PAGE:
As Bruce Schneier is always talking about, sometimes real world security protocols are far more flawed and hackable than computer ones. Sometimes they are plain badly designed. And sometimes they are well designed, but reveal more about a companies priorities than they intend to.

Before I went on holiday, I went to get some Swiss Francs from Travelex. When the lady behind the counter asked me how I'd like to pay, I said through debit card. She then told me I would need photographic id, which was a pain, because I didn't have any on me. She then told me that if I wanted to pay in cash, then she wouldn't need ID.

So I didn't use my debit card in Travelex, and type in my PIN there (the UK now uses Chip and PIN rather than signatures to authenticate purchases). Instead, I walked 400m to an ATM, used the same Debit card and same PIN to take out £100, walked back to Travelex with the £100, and then used the cash to get some £100 worth of Swiss francs.

So the puzzle is this - given that I would have used the same card and same PIN in both situations, what possible reason was there for Travelex to be happy with doing this second method without ID, but not the first? Read on for my suspected answer, or think about it yourself for a minute...


I think there was no added security, just an exchange of risk. Consider if it had been a stolen card and PIN. If I had just used the card at Travelex they would have taken some liability. By forcing me to walk to the ATM, if the card had been stolen, the ATM would have taken some liability. In order to take this risk of liability, they require photographic ID to reduce their risk. So instead, they gave me the risk of walking through the streets of London with a lot of cash. As a result, the transaction was far more anonymous, and so more vulnerable to money laundering, and I was at more risk of being mugged, but neither of those hurts Travelex.

Of course, this is very sensible of them. The best solution is for me to carry photo ID.

Wednesday, March 22, 2006

Writing is like UI design

Writing documents is just another form of user interface design. Especially if those documents are examples or tutorials. That might be a bit of a geeky way of looking at the world but I think it is true.

I was reading this post from Jensen Harris on how difficult it is get users to criticise user interfaces. He calls it "Usability Stockholm Syndrome". Meanwhile, from his body language I could tell one of my co-workers was obviously not that happy with a document I had written on recovering if one of our systems has an error. However, I found it really hard to get him to tell me what could be improved about it. He kept saying "No it's fine." Or "It's adequate." I had to really emphasise I want to improve both my document and my writing abilities to get some useful feedback.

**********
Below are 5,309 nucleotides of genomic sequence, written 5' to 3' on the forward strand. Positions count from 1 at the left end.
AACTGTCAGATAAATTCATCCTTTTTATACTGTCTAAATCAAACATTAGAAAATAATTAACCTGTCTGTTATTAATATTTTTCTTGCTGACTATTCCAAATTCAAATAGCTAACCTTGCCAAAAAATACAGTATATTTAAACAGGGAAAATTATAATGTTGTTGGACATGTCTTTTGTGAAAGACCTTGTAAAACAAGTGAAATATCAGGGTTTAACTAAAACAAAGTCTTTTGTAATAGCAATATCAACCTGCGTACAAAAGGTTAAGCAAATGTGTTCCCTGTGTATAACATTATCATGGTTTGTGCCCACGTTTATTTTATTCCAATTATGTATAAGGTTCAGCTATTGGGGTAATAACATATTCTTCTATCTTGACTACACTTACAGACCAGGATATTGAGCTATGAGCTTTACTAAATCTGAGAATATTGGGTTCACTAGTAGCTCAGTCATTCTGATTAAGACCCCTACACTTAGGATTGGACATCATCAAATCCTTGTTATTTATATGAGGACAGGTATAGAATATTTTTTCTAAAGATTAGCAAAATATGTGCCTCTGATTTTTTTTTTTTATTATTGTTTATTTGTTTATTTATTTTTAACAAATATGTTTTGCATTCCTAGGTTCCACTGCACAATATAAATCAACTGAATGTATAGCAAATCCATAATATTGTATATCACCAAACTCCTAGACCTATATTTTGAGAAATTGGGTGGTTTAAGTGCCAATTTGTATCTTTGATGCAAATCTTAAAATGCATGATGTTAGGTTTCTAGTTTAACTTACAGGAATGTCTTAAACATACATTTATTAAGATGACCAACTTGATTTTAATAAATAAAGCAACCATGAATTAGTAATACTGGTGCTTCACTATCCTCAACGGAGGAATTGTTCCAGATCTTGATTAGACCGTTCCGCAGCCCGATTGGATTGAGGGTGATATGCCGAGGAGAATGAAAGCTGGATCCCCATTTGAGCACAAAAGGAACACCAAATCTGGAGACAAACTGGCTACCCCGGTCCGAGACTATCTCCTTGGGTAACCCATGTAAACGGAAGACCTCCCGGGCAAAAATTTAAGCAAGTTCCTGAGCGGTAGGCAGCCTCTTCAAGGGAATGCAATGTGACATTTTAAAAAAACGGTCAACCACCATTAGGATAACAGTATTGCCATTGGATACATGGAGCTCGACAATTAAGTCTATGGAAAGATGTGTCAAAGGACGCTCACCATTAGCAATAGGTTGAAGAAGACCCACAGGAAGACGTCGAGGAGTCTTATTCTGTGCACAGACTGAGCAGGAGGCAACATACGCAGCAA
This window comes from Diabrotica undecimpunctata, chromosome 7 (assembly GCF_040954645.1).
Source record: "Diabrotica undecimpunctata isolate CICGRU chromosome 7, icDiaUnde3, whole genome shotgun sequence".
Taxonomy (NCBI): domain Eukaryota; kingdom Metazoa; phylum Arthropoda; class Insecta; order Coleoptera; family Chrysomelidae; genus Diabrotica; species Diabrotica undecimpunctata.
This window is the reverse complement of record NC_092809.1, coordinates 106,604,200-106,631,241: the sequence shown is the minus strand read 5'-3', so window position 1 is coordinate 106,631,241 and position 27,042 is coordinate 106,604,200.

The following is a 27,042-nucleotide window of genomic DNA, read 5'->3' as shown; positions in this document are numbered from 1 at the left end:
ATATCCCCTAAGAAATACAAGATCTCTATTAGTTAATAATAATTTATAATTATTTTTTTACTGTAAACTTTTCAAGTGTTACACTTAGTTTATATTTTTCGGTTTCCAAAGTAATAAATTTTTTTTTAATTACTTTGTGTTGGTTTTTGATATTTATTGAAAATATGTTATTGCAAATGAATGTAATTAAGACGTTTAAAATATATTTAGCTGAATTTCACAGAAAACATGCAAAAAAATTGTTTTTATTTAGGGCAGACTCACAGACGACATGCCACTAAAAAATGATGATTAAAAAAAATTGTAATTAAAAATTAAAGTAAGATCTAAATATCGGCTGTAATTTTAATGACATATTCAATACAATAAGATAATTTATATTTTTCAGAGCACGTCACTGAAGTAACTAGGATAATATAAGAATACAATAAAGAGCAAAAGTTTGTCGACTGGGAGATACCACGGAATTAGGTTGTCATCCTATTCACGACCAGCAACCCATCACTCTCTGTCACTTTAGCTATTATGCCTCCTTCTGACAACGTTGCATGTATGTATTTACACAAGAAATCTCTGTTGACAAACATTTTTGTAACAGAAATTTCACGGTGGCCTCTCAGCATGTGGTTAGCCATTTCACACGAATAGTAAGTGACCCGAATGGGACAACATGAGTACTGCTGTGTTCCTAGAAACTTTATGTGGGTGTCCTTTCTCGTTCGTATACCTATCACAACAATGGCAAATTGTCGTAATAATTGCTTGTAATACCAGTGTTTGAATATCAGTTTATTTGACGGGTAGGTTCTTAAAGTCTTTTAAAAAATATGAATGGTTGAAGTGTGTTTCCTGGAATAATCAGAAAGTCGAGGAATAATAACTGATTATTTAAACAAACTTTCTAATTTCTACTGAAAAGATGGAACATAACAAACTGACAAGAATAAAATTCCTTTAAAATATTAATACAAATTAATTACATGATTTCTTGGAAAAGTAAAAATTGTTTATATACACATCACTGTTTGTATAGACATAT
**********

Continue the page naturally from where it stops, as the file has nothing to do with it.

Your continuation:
This reminded me of reading a great book on writing software manuals - the User Manual Manual by Michael Bremer, who also wrote Untechnical Writing. In it he looks a trying to document a user interface. Unfortunately accomplishing the simplest task requires paragraphs of difficult prose, operating 200 different GUI controls. He says it's often much better to fix the user interface so performing the task is easy, then writing the documentation will just be an easy to understand paragraph.

There are other similarities between writing and developing user interfaces:
  • The end users don't always know how to improve them, but they know when they find them difficult to read or use
  • Important elements have to come to hand quickly, more obscure details can be left until later or put somewhere more obscure
  • Eat your own dogfood is necessary for quality but not sufficient
  • Hallway usability tests work for both
There are probably a lot more, but these are the first few that come to mind. I'm not sure what benefit realising this similarity brings to the world, but when I look at articles about writing or user interface design in the future, I might try and transfer the ideas. After all, the best innovation comes from stealing ideas from other fields and applying them in a novel way.